global/snapshot shutter (GS),
global reset - rolling readout
76.9 lp/mm (theoretical)
30 000 e1.1med /1.5rms e- @ RS, slow scan
1.5med /1.7rms e- @ RS, fast scan
frame rate2
@ full resolution
exposure / shutter time
dynamic range A/D
A/D conversion factor
pixel scan rate
pixel data rate
binning horizontal
binning vertical
region of interest (ROI)
2.2med /2.5rms e- @ GS, fast scan
dynamic range
quantum efficiency
spectral range
dark current
27 000 : 1 (88.6 dB) RS, slow scan
> 60 %
370 nm .. 1100 nm
2 e-/pixel/s RS @ 5 °C
3 e-/pixel/s GS @ 5 °C
< 1 e- rms
< 0.5 %
1 : 10 000
anti blooming factor
non linearity
cooling method
trigger input signals
trigger output signals
data interface
time stamp
2560 x 2160
1920 x 1080
1600 x 1200
1280 x 1024
640 x 480
320 x 240
< 1 % (range of 5 .. 90 % signal)
+ 5 °C stabilized, peltier with
forced air (fan) / water cooling
frame trigger, sequence trigger,
programmable input
(SMA connectors)
exposure, busy, line,
programmable output
(SMA connectors)
Camera Link Full (10 taps, 85 MHz)
in image (1 µs resolution)
frame rate table
100 fps @ RS, fast scan
50 fps @ GS, fast scan
500 µs .. 2 s RS
10 µs .. 100 ms GS
2, 3
16 bit
0.46 e-/count
286.0 MHz fast scan
95.3 MHz slow scan
572.0 Mpixel/s
190.7 Mpixel/s
x1, x2, x4
x1, x2, x4
horizontal: steps of 160 pixels
vertical: steps of 2 pixels
fast scan
100.9 fps
201.8 fps
181.1 fps
212.1 fps
450.4 fps
893.4 fps
50.3 fps
100.0 fps
90.1 fps
105.4 fps
222.4 fps
436.0 fps
slow scan
33.6 fps
67.3 fps
60.4 fps
70.7 fps
150.1 fps
297.8 fps
power supply
power consumption
operating temperature
operating humidity range
storage temperature
12 .. 24 VDC (+/- 10 %)
20 W max. (typ. 10 W @ 20 °C)
700 g
+ 10 °C .. + 40 °C
10 % .. 80 % (non-condensing)
- 10 °C .. + 60 °C
optical interface
CE / FCC certified
F-mount & C-mount
1 The readout noise values are given as median (med) and root mean square (rms) values, due to the
different noise models, which can be used for evaluation.
2 Visually lossless compression / decompression for data transfer in fast scan mode and horizontal
resolution greater than 1920 pixel (due to Camera Link limitations).
3 The high dynamic signal is simultaneously converted at high and low gain by two 11 bit A/D converters
and the two 11 bit values are sophistically merged into one 16 bit value.
pco.edge 5.5 | scientific CMOS camera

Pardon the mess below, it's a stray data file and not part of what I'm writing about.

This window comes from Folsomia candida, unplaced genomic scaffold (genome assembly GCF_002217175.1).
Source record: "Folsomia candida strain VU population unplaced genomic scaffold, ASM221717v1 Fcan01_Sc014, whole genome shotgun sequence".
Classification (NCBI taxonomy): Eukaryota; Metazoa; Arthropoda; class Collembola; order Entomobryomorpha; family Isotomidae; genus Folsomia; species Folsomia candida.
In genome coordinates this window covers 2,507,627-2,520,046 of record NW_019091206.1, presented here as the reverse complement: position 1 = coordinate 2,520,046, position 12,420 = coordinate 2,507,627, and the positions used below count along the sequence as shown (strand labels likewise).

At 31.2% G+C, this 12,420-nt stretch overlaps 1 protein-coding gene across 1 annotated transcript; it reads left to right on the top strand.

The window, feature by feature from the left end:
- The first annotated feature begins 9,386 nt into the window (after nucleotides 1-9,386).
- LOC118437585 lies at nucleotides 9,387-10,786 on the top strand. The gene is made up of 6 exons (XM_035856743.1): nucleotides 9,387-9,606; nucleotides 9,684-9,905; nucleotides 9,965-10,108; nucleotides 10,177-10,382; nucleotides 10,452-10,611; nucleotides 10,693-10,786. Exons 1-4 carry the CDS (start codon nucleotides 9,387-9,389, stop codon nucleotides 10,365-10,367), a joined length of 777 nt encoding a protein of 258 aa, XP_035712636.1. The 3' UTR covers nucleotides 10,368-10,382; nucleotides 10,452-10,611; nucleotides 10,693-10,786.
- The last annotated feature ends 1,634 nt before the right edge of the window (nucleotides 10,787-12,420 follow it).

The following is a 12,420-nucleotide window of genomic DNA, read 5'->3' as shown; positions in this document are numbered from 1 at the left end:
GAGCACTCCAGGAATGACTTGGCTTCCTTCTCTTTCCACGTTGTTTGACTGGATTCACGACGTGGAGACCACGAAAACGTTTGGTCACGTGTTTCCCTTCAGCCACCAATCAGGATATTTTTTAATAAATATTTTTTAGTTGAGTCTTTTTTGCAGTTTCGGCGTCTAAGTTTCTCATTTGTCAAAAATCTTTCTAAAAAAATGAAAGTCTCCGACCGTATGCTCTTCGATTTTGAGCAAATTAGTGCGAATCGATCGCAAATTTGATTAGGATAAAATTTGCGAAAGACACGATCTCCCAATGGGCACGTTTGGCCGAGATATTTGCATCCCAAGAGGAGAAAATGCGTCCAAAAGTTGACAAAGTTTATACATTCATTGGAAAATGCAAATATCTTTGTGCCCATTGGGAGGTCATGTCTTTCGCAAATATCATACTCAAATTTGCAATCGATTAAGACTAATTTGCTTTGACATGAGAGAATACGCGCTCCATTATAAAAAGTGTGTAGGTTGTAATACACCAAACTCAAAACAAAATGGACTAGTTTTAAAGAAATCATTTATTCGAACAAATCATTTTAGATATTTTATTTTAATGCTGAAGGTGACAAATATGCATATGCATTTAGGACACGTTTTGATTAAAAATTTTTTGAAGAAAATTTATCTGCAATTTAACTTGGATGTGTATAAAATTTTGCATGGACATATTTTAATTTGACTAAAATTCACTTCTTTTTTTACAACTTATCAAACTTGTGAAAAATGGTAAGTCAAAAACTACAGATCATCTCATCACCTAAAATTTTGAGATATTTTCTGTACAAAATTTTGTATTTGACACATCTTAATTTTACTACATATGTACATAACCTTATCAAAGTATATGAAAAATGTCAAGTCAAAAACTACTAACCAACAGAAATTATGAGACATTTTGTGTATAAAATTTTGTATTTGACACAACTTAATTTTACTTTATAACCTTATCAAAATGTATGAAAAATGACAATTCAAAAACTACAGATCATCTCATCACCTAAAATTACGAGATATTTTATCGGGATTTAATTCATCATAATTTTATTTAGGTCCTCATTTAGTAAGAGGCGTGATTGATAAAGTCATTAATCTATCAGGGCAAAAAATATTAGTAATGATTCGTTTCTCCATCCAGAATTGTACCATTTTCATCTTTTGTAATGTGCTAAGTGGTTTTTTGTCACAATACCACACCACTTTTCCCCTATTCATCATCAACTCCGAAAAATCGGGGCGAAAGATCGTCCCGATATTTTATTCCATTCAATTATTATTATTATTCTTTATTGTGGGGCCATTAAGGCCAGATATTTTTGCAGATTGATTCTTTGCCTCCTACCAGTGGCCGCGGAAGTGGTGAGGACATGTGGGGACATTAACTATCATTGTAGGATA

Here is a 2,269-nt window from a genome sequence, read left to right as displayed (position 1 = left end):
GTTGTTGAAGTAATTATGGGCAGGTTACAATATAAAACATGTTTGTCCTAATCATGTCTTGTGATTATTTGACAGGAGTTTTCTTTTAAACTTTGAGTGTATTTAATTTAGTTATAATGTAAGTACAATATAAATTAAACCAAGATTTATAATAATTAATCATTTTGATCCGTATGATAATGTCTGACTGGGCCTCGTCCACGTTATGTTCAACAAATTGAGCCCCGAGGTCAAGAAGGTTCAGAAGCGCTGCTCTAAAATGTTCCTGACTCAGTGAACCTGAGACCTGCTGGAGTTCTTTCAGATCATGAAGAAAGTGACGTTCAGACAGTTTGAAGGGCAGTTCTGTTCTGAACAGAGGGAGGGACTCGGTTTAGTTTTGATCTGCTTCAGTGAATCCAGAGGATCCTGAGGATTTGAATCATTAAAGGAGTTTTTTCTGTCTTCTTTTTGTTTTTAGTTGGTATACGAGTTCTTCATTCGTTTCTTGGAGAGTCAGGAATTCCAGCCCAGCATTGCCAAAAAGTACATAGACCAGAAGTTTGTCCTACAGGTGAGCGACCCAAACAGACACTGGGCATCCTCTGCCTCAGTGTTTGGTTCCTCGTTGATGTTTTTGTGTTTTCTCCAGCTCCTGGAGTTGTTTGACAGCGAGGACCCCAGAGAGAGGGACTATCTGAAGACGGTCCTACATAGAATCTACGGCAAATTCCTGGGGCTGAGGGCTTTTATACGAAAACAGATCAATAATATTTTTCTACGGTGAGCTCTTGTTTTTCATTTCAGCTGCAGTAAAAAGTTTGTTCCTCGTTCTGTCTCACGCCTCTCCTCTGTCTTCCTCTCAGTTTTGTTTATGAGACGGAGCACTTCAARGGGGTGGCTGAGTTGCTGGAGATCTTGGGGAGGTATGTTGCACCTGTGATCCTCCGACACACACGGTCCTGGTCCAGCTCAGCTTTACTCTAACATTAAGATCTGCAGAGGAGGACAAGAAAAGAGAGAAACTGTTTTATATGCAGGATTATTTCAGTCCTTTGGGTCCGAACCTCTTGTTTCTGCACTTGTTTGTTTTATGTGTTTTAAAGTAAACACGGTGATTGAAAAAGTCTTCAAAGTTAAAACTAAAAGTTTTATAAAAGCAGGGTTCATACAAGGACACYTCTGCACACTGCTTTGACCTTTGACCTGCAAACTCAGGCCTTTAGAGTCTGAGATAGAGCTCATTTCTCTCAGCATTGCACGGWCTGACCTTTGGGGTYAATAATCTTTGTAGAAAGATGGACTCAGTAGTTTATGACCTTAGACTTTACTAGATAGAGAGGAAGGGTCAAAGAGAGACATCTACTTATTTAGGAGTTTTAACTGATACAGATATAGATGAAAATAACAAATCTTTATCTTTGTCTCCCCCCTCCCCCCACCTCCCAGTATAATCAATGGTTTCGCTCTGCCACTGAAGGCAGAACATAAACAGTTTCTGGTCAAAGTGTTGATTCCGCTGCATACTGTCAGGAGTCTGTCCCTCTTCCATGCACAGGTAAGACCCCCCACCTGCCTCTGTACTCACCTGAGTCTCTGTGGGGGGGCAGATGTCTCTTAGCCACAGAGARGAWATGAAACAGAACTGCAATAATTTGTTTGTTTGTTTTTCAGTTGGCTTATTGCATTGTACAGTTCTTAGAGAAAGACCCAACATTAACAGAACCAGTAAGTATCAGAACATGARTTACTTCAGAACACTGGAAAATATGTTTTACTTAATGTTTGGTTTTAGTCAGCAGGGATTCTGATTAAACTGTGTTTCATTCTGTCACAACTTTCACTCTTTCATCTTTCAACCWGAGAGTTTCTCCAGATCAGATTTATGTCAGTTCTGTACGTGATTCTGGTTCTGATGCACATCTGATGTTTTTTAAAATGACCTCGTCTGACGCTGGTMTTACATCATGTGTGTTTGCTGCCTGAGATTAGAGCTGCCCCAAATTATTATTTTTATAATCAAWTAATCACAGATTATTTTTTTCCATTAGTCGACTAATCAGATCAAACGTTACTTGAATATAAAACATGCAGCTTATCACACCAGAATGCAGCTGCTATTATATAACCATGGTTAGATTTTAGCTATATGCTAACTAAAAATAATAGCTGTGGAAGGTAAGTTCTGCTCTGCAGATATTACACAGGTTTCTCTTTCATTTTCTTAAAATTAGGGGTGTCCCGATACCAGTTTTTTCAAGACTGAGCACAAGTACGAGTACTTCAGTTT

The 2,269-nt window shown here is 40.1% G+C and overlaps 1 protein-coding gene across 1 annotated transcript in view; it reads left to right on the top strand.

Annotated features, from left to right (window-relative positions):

technical data
quantum efficiency
F-mount and C-mount lens changeable adapter.
All dimensions are given in millimeter.
camera views
pco.edge 5.5 | scientific CMOS camera
technical data
Camware is provided for camera control, image
acquisition and archiving of images in various file
formats (WindowsXP, 7, 8 and later). A free software
development kit (SDK) including a dynamic link library,
for user customization, integration on PC platforms
is available. Drivers for popular third party software
packages are also available. (www.pco.de)
monochrome & color versions available; custom made
versions (e.g. water cooling, deep cooled,...)
Water cooling unit Aquamatic II
for use with pco.edge cameras.
third party integrations
software drivers
pco.edge 5.5 | scientific CMOS camera
life science
physical science
life science
A widefield (right) and a GSDIM superresolution (left) microscopy image of tubulin
fibers obtained with a pco.edge, courtesy
of Leica Microsystems, Germany
Seed particle PIV image of an wind tunnel
experiment (false color rendering) to
improve the aerodynamics of a racing car,
courtesy of ILA GmbH & Toyota Motorsport,
Zebrafish with two fluorescent labels,
collected with a VisiScope Confocal based
on the Yokogawa CSU-W1 wide head and
a pco.edge camera, courtesy of Visitron
Systems GmbH, Germany
life science
life science
life science
Neuronal network marked with a
fluorophore (false color rendering) and
recorded with a pco.edge.
Extract of a fluorescent slide which was
scanned by a pco.edge camera in a
Pannoramic 250 Flash scanner for digital
pathology, courtesy of 3DHistech, Hungary
An image of a sequence, which was
recorded with a pco.edge at 400 frame/s.
The maximum signal was about 100
photons, courtesy of Prof. Engstler,
University of Würzburg, Germany
application areas
n Widefield microscopy n Fluorescent microscopy n Digital pathology n PALM n STORM n GSDIM
n dSTORM n Superresolution microscopy n Lightsheet microscopy n Selective plane imaging microscopy
(SPIM) n Calcium imaging n FRET n FRAP n 3D structured illumination microscopy n High speed bright
field ratio imaging n High throughput screening n High content screening n Biochip reading n Particle
image velocimetry (PIV) n TIRF n TIRF microscopy / waveguides n Spinning disk confocal microscopy n Live
cell microscopy n 3D metrology n TV / broadcasting n Ophtalmology n Electro physiology n Lucky
astronomy n Photovoltaic inspection
Donaupark 11
93309 Kelheim, Germany
6930 Metroplex Drive
Romulus, Michigan 48174, USA
PCO Imaging Asia Pte.
3 Temasek Ave
Centennial Tower, Level 34
Singapore, 039190
fon +49 (0)9441 2005 50
fax +49 (0)9441 2005 20
[email protected]
fon (248) 276 8820
fax (248) 276 8825
[email protected]
fon +65-6549-7054
fax +65-6549-7001
[email protected]
subject to changes without prior notice | ©PCO AG, Kelheim | pco.edge 5.5 | v1.01